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Five Questions about Tutoring The Art and Science of Tutoring Tem Fuller
Question One How does one assess a student's current mathematical knowledge at the start of tutoring? Jay Lavine
Assessment versus Evaluation I define assessment as the obtaining information about the skills and potentials of individuals, with a dual goals of providing useful feedback to the individual and useful data to the surrounding environment … Assessment ought to become part of natural learning environment. As much as possible it should occur “on the fly” as part of individual natural engagement in a learning situation. Gardner, H. (1993). Multiple Intelligences: The Theory in Practice. Library of Congress Cataloging-in-Publication Data: Basic Books. ISBN 10: 0-465-01822-X ISBN 13: 9 780465 018222
How do we obtain information about skills and potentials of individuals - V-Levels • In tutoring we need to find the Green Zone Tutor’s competence in the subject The student levels
Qualitative Data • Code the data about the parts of the assignment on the V-levels. • Think in terms of the three V-levels – current knowledge (V1), proximal knowledge (V2), and distal knowledge . • Tutors work in V2 - zone
Example of Complexity 1/2 in Why? 1/5 in 3/4 in • Geometry • operational definition versus • conceptual definition • Algebra • Common Denominator • Factoring • Common Denominator • Adding Fractions
Operational versus Transferable Knowledge • The student: “You add the numbers ” • The tutor: _____________________ • Ask for meaning first • Students tend to learn math and science to answer the questions. • The student: “So, what is the answer?” Advantages of concrete knowledge (old low skill jobs ) Advantages of abstract knowledge (modern jobs)
Q2 How does one deal with "math anxiety" in a student? Jay Lavine
Website about Math Anxiety http://mtsu32.mtsu.edu:11064/skill.html Study Skills Inventory
Csikszentmihalyi, Mihaly (1990). Flow: The Psychology of Optimal Experience. New York: Harper and Row. ISBN 0-06-092043-2
Q3 We have a society in which people often listen only to what they want to hear and engage in erroneous thinking, especially with regard to scientific matters. How does one counter erroneous thinking and teach people to think in a discriminating and scientific manner?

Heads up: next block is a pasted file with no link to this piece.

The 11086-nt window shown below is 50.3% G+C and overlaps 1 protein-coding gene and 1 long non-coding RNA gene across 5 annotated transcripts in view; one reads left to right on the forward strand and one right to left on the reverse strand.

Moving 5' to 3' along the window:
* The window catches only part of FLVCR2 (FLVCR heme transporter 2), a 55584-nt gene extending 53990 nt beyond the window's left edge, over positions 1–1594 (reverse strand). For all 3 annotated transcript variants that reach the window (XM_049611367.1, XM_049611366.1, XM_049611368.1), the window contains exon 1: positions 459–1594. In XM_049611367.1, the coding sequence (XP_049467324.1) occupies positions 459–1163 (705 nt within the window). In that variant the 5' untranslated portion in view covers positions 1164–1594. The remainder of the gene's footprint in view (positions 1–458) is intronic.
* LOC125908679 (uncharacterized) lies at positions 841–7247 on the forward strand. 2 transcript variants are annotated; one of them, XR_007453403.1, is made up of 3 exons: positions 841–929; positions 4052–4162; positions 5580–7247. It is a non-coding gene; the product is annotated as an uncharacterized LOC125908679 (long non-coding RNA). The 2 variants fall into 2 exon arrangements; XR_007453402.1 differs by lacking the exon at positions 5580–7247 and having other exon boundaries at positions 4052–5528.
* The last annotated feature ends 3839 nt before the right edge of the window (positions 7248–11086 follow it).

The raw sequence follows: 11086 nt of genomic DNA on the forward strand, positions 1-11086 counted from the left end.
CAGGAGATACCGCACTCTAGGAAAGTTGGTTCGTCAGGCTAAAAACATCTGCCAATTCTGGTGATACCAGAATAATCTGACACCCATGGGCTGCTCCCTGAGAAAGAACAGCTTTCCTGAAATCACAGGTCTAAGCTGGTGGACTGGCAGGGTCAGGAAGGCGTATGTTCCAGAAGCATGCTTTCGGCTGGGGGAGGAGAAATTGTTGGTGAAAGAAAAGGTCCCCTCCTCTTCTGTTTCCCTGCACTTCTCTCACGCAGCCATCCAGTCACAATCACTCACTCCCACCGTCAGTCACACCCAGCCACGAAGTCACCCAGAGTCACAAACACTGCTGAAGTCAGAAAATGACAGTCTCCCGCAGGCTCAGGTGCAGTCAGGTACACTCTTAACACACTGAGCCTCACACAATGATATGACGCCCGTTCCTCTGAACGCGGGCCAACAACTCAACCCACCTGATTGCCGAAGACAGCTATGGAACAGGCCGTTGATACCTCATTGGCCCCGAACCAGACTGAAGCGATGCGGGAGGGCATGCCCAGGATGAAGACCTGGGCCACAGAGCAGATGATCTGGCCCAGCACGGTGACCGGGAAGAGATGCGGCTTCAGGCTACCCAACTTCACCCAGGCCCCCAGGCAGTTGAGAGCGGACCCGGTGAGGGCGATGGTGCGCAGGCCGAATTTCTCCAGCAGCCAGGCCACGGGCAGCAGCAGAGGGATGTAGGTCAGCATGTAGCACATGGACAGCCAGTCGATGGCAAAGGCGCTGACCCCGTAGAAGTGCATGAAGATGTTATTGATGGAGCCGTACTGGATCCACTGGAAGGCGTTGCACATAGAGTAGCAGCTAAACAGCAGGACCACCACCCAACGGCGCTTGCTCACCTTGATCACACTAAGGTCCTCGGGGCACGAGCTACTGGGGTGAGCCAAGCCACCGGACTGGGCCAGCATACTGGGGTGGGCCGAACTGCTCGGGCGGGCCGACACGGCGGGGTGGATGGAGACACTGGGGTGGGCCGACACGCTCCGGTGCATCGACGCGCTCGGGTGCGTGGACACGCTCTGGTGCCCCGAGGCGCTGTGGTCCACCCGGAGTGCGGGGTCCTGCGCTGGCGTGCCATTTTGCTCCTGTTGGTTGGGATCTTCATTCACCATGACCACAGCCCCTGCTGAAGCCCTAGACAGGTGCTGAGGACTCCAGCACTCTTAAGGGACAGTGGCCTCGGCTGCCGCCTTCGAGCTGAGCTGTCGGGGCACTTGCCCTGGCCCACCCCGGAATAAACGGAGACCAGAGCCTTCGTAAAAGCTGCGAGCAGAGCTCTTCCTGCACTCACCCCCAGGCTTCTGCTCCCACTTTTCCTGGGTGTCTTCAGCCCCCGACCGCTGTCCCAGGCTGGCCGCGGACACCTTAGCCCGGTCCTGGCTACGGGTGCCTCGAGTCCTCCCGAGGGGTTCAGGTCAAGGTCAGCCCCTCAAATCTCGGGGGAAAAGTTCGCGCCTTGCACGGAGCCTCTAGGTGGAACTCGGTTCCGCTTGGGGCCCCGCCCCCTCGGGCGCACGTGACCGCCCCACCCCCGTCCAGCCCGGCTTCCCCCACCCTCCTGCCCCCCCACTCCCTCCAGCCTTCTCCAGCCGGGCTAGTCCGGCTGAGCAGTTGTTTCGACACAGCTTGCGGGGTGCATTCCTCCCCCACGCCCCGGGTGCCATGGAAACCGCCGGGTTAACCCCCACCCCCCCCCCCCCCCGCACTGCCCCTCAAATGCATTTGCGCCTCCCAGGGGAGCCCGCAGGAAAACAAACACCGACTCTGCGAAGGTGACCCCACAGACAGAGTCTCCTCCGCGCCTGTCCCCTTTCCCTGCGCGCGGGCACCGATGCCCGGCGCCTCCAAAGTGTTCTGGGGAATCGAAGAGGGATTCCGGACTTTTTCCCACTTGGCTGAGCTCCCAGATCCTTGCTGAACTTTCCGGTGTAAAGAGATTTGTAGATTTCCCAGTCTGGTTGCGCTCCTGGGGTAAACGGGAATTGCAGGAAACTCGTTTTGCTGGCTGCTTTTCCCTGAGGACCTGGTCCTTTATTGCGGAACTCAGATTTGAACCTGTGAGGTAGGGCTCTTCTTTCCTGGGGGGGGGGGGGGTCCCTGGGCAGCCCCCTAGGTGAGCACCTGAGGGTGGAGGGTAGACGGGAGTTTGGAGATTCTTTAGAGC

Tutors Teach Excitement You need to find the V2 - zone Students Skills
Some students … • I do not worry that tutees are asking questions outside of the area of tutoring. • I do not teach content directly; I teach learning. • If my tutee is getting out, I “run faster” with something like connector back to the point of escape.
Q4 I am working with 7th, 8th, and high school math students in San Manuel. The students represent the full spectrum of capabilities. They have a very structured program with student mastery of objectives which drives their individual progress. I have noticed that some students lack multiplication skills, i.e., they do not know their basic "times tables." They get all caught up in that, become discouraged, and then are unable to learn some of the other concepts. Do you have any thoughts on how we might help them learn this? I understand the school district has been addressing this in the lower grades. Are there any methods you know of which might make this easier for them?
Multiplication • Most students are excited by the magic of prime factorization. • Multiplication with all prime factors may look like a new skill: • Learn Multiplication with the first five primes 2, 5, 7, 11, 13 • Then ask them to present the whole multiplication table as prime factorization … Never look back – only ahead …
Q5 Sometimes I find myself wanting to justify to a child why math really is important for him/her in life. I look at math as being a language which allows a person to discuss and figure out things which would otherwise be too complex. Do you have any thoughts on this subject with particular consideration of the child's cognitive developmental level, or must we wait until the hormones are all burned out?? Marge Osborn-O'Dom
Q5 • Math is a model based on a small amount of data. • Math is a symbolic, tabular, and verbal language which allows a person to discuss and figure out things which would otherwise be too complex. • Math is a simplification that model specific phenomena. • The illusion that math is difficult is due to the fact that we do not “do” reality.
References • Gardner, H. (1993). Multiple Intelligences: The Theory in Practice. Library of Congress Cataloging-in-Publication Data: Basic Books. • Study Skills Inventory (n.a.) Retrieved from Internet http://mtsu32.mtsu.edu:11064/skill.html